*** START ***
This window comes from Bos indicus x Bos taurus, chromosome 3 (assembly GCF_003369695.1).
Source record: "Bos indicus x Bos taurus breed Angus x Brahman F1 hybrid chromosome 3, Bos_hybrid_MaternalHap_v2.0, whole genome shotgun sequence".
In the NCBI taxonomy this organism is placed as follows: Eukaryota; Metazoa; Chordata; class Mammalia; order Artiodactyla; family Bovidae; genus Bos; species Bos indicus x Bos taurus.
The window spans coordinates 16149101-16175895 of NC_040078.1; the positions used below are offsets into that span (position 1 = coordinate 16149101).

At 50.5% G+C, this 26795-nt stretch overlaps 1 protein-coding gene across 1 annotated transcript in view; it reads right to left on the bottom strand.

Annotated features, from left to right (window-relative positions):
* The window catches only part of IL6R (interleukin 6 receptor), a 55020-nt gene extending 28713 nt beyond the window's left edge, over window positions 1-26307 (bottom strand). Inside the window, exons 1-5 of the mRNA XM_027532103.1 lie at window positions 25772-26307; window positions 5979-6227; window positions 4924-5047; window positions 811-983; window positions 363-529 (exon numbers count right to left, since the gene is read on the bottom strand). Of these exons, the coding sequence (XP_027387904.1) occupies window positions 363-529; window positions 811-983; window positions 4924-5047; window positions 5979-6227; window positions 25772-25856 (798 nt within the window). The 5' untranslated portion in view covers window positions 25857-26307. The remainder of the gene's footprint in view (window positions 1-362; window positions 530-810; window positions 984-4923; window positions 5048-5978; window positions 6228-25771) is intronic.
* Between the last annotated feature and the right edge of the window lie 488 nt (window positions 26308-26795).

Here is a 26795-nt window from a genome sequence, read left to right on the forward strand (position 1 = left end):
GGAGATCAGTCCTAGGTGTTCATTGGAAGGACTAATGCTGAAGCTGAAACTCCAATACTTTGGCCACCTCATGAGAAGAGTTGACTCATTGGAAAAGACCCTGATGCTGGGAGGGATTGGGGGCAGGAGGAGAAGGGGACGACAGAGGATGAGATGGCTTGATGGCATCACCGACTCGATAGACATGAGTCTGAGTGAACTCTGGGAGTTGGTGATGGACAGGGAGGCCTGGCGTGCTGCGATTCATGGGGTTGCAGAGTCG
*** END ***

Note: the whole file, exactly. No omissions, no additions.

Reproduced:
This window comes from Bos indicus x Bos taurus, chromosome 3 (assembly GCF_003369695.1).
Source record: "Bos indicus x Bos taurus breed Angus x Brahman F1 hybrid chromosome 3, Bos_hybrid_MaternalHap_v2.0, whole genome shotgun sequence".
In the NCBI taxonomy this organism is placed as follows: Eukaryota; Metazoa; Chordata; class Mammalia; order Artiodactyla; family Bovidae; genus Bos; species Bos indicus x Bos taurus.
The window spans coordinates 16149101-16175895 of NC_040078.1; the positions used below are offsets into that span (position 1 = coordinate 16149101).

At 50.5% G+C, this 26795-nt stretch overlaps 1 protein-coding gene across 1 annotated transcript in view; it reads right to left on the bottom strand.

Annotated features, from left to right (window-relative positions):
* The window catches only part of IL6R (interleukin 6 receptor), a 55020-nt gene extending 28713 nt beyond the window's left edge, over window positions 1-26307 (bottom strand). Inside the window, exons 1-5 of the mRNA XM_027532103.1 lie at window positions 25772-26307; window positions 5979-6227; window positions 4924-5047; window positions 811-983; window positions 363-529 (exon numbers count right to left, since the gene is read on the bottom strand). Of these exons, the coding sequence (XP_027387904.1) occupies window positions 363-529; window positions 811-983; window positions 4924-5047; window positions 5979-6227; window positions 25772-25856 (798 nt within the window). The 5' untranslated portion in view covers window positions 25857-26307. The remainder of the gene's footprint in view (window positions 1-362; window positions 530-810; window positions 984-4923; window positions 5048-5978; window positions 6228-25771) is intronic.
* Between the last annotated feature and the right edge of the window lie 488 nt (window positions 26308-26795).

Here is a 26795-nt window from a genome sequence, read left to right on the forward strand (position 1 = left end):
GGAGATCAGTCCTAGGTGTTCATTGGAAGGACTAATGCTGAAGCTGAAACTCCAATACTTTGGCCACCTCATGAGAAGAGTTGACTCATTGGAAAAGACCCTGATGCTGGGAGGGATTGGGGGCAGGAGGAGAAGGGGACGACAGAGGATGAGATGGCTTGATGGCATCACCGACTCGATAGACATGAGTCTGAGTGAACTCTGGGAGTTGGTGATGGACAGGGAGGCCTGGCGTGCTGCGATTCATGGGGTTGCAGAGTCG